BMI hands out honors
Tuesday, October 30, 2012
– Broadcast Music, Inc. (BMI), the global leader in music rights management, honored Dallas Davison and Luke Laird as songwriters of the year.
BMI gave out honors as well for Song (Take a Back Road) and Publisher of the Year (Sony/ATV) at the 60th annual BMI Country Awards held at the company's Nashville building. Also saluted were the writers and publishers of the past year's 50 most-performed songs on radio and TV from BMI's country repertoire along with Tom T. Hall, who was named a BMI Icon.
Hall joins other BMI Icons who have had "a unique and indelible influence on generations of music makers," including Billy Sherrill, John Fogerty, Kris Kristofferson, Willie Nelson, Isaac Hayes, Merle Haggard, Brian Wilson, Dolly Parton, Loretta Lynn, the Bee Gees, Bobby Braddock, Bill Anderson, Ray Davies and James Brown.
Davidson and Laird shared the Songwriter of the Year crown contributing five songs each to the year's most-performed list. Davidson is the writer behind hits Country Girl (Shake It for Me) and I Don't Want This Night to End recorded by Luke Bryan; If Heaven Wasn't So Far Away by Justin Moore; and Just a Kiss and We Owned the Night recorded by Lady Antebellum. Laird penned A Little Bit Stronger by Sara Evans; Baggage Claim by Miranda Lambert; Drink in My Hand by Eric Church; You by Chris Young; and Take a Back Road, recorded by Rodney Atkins.
Take a Back Road, which Laird wrote with fellow BMI songwriter Rhett Akins, was named Song of the Year. The song earned more than 1 million performances in 2011.
Publisher of the Year award was given to Sony/ATV Music Publishing Nashville. The powerhouse published 24 songs on the year's most-performed list, including Take a Back Road"; Taylor Swift's Mean; Kenny Chesney's Live a Little; Eli Young Band's Crazy Girl; Keith Urban's You Gonna Fly; The Band Perry's All Your Life and Blake Shelton's Honey Bee.
The night's musical tribute to Hall featured recent chart-toppers The Avett Brothers, who took the stage to deliver That's How I Got To Memphis; bluegrass power duo Dailey & Vincent, who performed Can You Hear Me Now; Justin Townes Earle, who sang Homecoming and Toby Keith who sang Faster Horses (The Cowboy And The Poet) accompanied by Scotty Emerick.
"Tom T. Hall's outstanding contributions of expertly crafted songs earned him the nickname The Storyteller, and as his songs have transitioned through traditional broadcasts and digital mediums, BMI has been proud to make that journey with him every step of the way, said BMI President & CEO Del Bryant. "Tom T. is the perfect example of why BMI's determination and commitment to safeguard the value of music is so important."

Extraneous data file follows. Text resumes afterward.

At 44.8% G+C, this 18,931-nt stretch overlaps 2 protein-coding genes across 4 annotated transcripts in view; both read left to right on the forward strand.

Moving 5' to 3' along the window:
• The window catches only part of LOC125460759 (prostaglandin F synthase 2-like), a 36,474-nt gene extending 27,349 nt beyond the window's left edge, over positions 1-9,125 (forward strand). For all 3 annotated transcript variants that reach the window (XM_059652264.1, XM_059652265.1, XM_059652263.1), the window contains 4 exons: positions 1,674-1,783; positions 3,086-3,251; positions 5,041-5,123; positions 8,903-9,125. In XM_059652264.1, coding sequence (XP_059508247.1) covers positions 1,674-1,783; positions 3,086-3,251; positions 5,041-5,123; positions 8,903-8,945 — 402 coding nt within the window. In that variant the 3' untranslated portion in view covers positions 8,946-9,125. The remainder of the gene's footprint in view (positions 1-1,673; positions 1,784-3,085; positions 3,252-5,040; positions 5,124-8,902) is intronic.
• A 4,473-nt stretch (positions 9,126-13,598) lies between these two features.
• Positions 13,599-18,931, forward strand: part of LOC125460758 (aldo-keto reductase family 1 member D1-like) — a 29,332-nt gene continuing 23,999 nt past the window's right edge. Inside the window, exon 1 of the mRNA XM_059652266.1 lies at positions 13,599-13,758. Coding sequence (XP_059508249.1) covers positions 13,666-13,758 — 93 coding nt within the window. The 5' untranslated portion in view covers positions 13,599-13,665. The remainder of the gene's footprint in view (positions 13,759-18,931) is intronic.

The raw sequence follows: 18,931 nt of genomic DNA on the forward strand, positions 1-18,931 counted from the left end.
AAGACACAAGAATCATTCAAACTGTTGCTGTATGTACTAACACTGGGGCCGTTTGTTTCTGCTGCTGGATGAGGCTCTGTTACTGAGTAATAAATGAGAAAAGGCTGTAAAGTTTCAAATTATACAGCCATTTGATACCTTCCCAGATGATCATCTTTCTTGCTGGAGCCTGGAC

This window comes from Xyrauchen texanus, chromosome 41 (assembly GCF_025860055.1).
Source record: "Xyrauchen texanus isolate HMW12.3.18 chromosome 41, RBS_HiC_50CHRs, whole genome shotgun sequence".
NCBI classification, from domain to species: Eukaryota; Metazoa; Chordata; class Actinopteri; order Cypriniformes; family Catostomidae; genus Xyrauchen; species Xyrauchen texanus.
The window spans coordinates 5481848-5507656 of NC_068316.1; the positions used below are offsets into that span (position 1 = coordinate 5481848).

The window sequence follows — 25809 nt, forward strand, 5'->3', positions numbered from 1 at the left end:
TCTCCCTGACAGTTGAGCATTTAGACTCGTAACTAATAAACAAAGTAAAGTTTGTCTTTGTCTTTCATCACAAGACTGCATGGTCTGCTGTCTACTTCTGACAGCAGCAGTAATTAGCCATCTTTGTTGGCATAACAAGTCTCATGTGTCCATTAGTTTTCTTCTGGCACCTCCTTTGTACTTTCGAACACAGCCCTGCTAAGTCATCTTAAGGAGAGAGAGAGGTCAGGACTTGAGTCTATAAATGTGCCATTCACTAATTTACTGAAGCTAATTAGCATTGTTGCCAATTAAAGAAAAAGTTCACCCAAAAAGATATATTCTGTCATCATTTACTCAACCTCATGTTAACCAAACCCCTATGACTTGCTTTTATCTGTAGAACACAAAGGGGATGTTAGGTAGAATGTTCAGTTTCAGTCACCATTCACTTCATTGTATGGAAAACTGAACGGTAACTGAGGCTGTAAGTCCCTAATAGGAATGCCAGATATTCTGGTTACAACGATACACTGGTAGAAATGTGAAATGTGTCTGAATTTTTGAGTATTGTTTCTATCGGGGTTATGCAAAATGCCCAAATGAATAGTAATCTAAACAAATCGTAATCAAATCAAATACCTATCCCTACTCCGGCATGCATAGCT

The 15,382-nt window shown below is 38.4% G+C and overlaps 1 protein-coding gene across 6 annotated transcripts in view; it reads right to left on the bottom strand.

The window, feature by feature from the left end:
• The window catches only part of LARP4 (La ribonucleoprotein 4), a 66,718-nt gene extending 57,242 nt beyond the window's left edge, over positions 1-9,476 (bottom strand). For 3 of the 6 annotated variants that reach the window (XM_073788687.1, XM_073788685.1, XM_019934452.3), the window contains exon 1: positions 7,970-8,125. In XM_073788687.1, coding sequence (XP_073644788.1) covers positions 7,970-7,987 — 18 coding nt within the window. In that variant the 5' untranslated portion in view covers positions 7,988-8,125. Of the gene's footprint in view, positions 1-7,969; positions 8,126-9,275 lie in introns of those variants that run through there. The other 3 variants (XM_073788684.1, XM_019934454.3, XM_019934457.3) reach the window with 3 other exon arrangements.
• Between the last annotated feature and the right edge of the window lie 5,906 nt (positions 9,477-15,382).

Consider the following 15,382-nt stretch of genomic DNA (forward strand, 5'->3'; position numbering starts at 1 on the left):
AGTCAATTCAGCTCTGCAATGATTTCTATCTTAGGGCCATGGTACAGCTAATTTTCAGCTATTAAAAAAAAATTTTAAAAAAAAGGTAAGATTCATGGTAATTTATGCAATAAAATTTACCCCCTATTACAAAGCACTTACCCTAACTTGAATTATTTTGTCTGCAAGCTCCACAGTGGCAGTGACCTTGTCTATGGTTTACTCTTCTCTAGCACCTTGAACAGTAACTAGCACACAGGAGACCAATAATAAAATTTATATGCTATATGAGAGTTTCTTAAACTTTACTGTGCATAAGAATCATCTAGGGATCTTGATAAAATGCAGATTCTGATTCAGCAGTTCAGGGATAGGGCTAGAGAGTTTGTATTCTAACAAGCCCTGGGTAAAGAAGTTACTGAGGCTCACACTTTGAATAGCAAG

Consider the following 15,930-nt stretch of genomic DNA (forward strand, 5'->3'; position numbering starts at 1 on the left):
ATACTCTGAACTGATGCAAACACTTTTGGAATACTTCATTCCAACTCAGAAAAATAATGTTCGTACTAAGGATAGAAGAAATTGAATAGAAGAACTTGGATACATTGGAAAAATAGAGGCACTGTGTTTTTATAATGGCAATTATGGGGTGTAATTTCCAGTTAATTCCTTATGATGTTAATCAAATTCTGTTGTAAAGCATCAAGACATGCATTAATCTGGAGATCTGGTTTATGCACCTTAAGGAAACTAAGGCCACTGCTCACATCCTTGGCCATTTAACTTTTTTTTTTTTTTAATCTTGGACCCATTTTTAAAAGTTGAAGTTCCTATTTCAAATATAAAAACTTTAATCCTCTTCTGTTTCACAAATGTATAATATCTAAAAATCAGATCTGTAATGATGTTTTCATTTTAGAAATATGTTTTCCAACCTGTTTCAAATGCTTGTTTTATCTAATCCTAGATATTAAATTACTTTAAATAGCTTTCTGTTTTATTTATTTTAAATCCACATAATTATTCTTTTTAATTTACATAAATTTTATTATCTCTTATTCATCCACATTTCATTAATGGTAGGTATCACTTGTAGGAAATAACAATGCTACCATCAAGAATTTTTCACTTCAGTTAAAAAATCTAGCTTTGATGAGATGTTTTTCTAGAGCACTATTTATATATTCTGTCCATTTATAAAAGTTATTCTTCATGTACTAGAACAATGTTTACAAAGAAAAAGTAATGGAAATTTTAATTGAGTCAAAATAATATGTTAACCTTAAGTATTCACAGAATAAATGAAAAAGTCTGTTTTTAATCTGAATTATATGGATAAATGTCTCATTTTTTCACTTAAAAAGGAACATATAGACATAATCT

Editorial: Walking the talk
When names like Hank Williams, Johnny Cash, Waylon and the Hag are invoked, you're talking hard core country. These are the touchstones of country , the guys who made country music what it was and still is (or maybe can be). When these folks would sing about being down-and-out and the rough-and-tumble, they knew of what they were singing about. Fast forward a few years to the country singers of today. »»»
Concert Review: Fogerty lives up to his past
Once upon a time, John Fogerty eschewed any association with the band that made him famous, Creedence Clearwater Revival.
But time, which changed a long time ago, heals everything apparently. Not only is Fogerty playing CCR songs, he makes those overwhelmingly the cornerstone of his very fine, invigorating night of music that were the soundtracks of... »»»
Concert Review: With Turnpike Troubadors, there's lots of good reason
The appearance of Turnpike Troubadours was a bit curious. The Oklahoma Red Dirt music troupe has not released an album since 2012's "Goodbye Normal Street." So, it's not as if they're pushing new product.
They also had never even played Boston before. In fact, lead singer Evan Felker said he had never set foot in Beantown period.... »»»
Country News Digest
Elsewhere in the news
Currently at the CST blogs
If you move in alt.-country/Americana circles, you simply cannot get away from the name Parker Millsap. He's certainly one of the biggest buzz artists of 2014. Better still, his self-titled album lives up to all the hype. He's a smart songwriter and a passionate singer and is essential listening for anybody looking for high quality contemporary music. Millsap also creates music appealing to a wide variety of musical tastes. You can make a case that he's a country guy, but you can also hear a lot of blues and folk. And if you attempt to put a label on him, he'll quickly tear it right off.... »»»
What a difference a year can make. Last year, Sturgill Simpson was overly anxious about the arrival of his debut album, "High Top Mountain." This year, Simpson is simultaneously anticipating the birth of his debut child and his just-released sophomore album, "Metamodern Sounds in Country Music," and his mood couldn't be more relaxed and joyous.... »»»
What is not expected is for a virtually unknown artist, turning 19 on the day before her album release and finishing high school during the recording of the album, to be the featured artist, with Dolly Parton, Vince Gill and the late Ray Price lending not only their vocals, but also their most-beloved standards in country music. Texas-turned-Tennessee songbird Mary Sarah Gross - Mary Sarah is her stage name - saw that dream realized on her sophomore album "Bridges."... »»»
Trampled By Turtles, the five-piece band from Duluth, Minn., combines bluegrass, folk and country into an enjoyable mixture. This act, which has been known to cover such unexpected artists as the extremely somber Radiohead in concert, is gradually moving away from its speedy bluegrass leanings and incorporating much more moody instrumental blends into its music. "Wild Animals'" title track, for instance, opens up this 11-song album with a slow, dirge-y piece. »»»